I need a math geek who likes books

We are still slogging through all of last year’s math. (In addition to doing our taxes – always fun for two self-employed people – we are doing one of those Analyze Ever Blasted Penny We Spent Last Year things, in the hopes that maybe we won’t have to live in our grandchildren’s tree house in forty years.)

Oh, yeah. Party time in the Forest. ::serious sarcasm::

But I know it will eventually be all good, because I am something of a fiend for details and I like it when things add up properly on both sides of a balance sheet. It just takes me longer than other people because numbers are a bit of a problem for me. And yes, I do have an accountant. The thing is, if I show up with a suitcase worth of receipts and pay him to sort it out, I will have to go back to milking cows to pay that bill. So I try to do as much of the tallying as possible, then I sent the numbers to him (with the receipts to back them up) to properly crunch.

::sends sympathy to all the math teachers who turned to drink in despair when I was their student::

I have written a fair number of books in the past ten years and a couple of them have actually earned out their advances (for those of you who care about these things, the real number is three), so I am a delighted novice in this esoteric practice known as "having sold enough books to actually make it worthwhile to develop a royalty-tracking spreadsheet."

Only I don’t know how to make a spreadsheet. And Numbers does not have a template called "Lame Author Royalty Accounting."

Can anyone point me in the right direction?

Specifically, I am looking for a way to track advances, returns, royalties that comes in at different percentages ::shakes fist at the obscene deep-discount clause::, gross sales, and net sales.

I am hoping that one of you guys out there has already done this.

Second best scenario: someone directs me to a spreadsheet design and formula tutorial that will spell it out at the complexity level of a fourth grader, so I can have a little kid at the library explain it to me.

Can you help me?


Congratulations to all of the ALA Youth Award winners!!!

I am ESPECIALLY happy for Deb Heiligman (Charles & Emma) and Tanya Lee Stone (Almost Astronauts)!!!!!!!!!!!!!!!

Congratulations everyone!

Life-Changing Brussels Sprouts

Last week on my Twitter feed, I raved about a Brussels sprouts recipe that Bookavore made for me. I am trying to be guided by Michael Pollan’s Food Rules guidelines ("Eat food. Not too much. Mostly vegetables."), and finding a Brussels sprouts recipe that would allow me to enjoy the slimy little suckers amazing cruciferous joys was a very exciting thing. Many of you requested the recipe, hence today’s post.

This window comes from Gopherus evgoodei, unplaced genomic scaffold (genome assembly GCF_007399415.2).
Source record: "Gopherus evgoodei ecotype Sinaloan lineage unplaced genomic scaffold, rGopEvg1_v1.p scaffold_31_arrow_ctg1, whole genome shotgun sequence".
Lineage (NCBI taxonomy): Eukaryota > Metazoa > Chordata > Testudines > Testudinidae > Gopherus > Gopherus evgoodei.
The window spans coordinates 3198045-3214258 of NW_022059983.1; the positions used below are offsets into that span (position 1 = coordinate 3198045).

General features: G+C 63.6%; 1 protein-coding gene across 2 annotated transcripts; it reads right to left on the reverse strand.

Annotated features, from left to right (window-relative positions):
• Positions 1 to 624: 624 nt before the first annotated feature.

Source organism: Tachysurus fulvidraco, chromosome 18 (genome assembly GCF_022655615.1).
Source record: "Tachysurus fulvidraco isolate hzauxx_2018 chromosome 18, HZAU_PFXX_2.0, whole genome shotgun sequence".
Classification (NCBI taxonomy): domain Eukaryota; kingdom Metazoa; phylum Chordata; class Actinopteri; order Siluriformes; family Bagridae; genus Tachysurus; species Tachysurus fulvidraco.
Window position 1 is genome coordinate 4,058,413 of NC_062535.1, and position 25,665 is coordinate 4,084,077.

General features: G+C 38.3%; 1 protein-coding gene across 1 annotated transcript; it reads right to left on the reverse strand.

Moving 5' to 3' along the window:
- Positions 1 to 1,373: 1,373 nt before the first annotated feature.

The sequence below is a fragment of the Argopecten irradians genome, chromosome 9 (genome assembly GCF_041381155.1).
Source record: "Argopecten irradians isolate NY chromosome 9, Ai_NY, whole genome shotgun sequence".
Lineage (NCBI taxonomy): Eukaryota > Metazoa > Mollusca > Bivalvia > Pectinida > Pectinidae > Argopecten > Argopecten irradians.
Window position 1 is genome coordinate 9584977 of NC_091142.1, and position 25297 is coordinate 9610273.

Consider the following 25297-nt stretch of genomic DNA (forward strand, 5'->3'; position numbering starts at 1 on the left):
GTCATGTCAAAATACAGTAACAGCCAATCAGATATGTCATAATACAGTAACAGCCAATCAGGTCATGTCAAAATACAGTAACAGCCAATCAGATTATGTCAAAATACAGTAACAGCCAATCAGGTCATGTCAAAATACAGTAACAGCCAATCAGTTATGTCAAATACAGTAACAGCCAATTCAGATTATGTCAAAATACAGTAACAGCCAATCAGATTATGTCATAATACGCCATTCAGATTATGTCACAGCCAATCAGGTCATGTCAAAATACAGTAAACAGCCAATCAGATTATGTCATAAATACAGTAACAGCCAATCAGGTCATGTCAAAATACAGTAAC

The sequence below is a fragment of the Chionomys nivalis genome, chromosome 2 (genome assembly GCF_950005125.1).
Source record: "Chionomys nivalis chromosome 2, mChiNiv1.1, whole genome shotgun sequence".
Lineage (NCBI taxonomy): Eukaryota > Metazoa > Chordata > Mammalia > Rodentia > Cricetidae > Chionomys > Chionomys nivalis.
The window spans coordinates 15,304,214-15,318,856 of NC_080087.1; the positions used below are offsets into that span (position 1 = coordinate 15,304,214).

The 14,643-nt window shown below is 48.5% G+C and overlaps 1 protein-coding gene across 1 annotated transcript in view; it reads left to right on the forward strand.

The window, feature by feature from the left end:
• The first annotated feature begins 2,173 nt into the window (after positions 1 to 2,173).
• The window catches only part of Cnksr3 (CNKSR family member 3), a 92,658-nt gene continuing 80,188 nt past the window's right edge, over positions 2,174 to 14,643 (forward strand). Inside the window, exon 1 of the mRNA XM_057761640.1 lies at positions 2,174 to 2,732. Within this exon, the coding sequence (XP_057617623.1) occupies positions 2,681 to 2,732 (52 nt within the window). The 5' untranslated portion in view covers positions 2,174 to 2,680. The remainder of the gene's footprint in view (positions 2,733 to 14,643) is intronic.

You know you lead a tame life when you get excited about Brussels sprouts.

The recipe comes from Bookavore’s friend, Ami Greko. I was hoping that Ami was a Dallas Cowboys fan, because then I could name them "Greko-Romo Brussels Sprouts."

Alas, she is not. (Which show good sense and humanity, IMHO. Since the Eagles have been bounced, I am rooting for the Saints.)

So we decided to call these, It’s All Greko To Me Brussels Sprouts.

"Take like ten brussels sprouts (if you’re just cooking them for yourself) and clean all the gross leaves off. Cut off the bottoms and cut them in half (helps to cut along the line of the leaves, but not necessary at all).

Put them in a bowl and give a couple good klunks of olive oil. While they’re sitting, heat up a frying pan and add enough oil to just coat the bottom. You can also use cooking spray for the pan, but it’s less delicious. When the pan is at like medium heat (before the oil starts to pop) use your fingers to mix the brussels sprouts into the olive oil and then put them all cut-side-down in the pan. Use the brussels sprouts to spread the oil evenly around the pan. Do a couple cranks of pepper and cover with a tight-fitting lid.

You’re basically steaming the brussels sprouts this way. Don’t test too much, because when you take off the lid you let all the steam out–after about five minutes, open and poke the top of one of the bigger sprouts to see if it’s soft. It will probably take more like 8-10 minutes. When they’re soft, take off the lid and flip a sprout over to see if the bottom is browned. It probably will be, but if not just turn up the heat and let them cook for another couple of minutes. You’re going for golden brown, but some dark-brown-kind-of-burned ones are also delicious. When the bottoms are browned, turn off the heat but leave the pan on the stove and flip the sprouts over to brown the other side. After a minute or two, add more pepper and some salt and toss in the pan. Move to a plate and put some parmesan or asiago cheese on them.  They are now perfect and totally ready for eating."


Mrs. Avery is Haunting Me & Awesome Idea at End of Post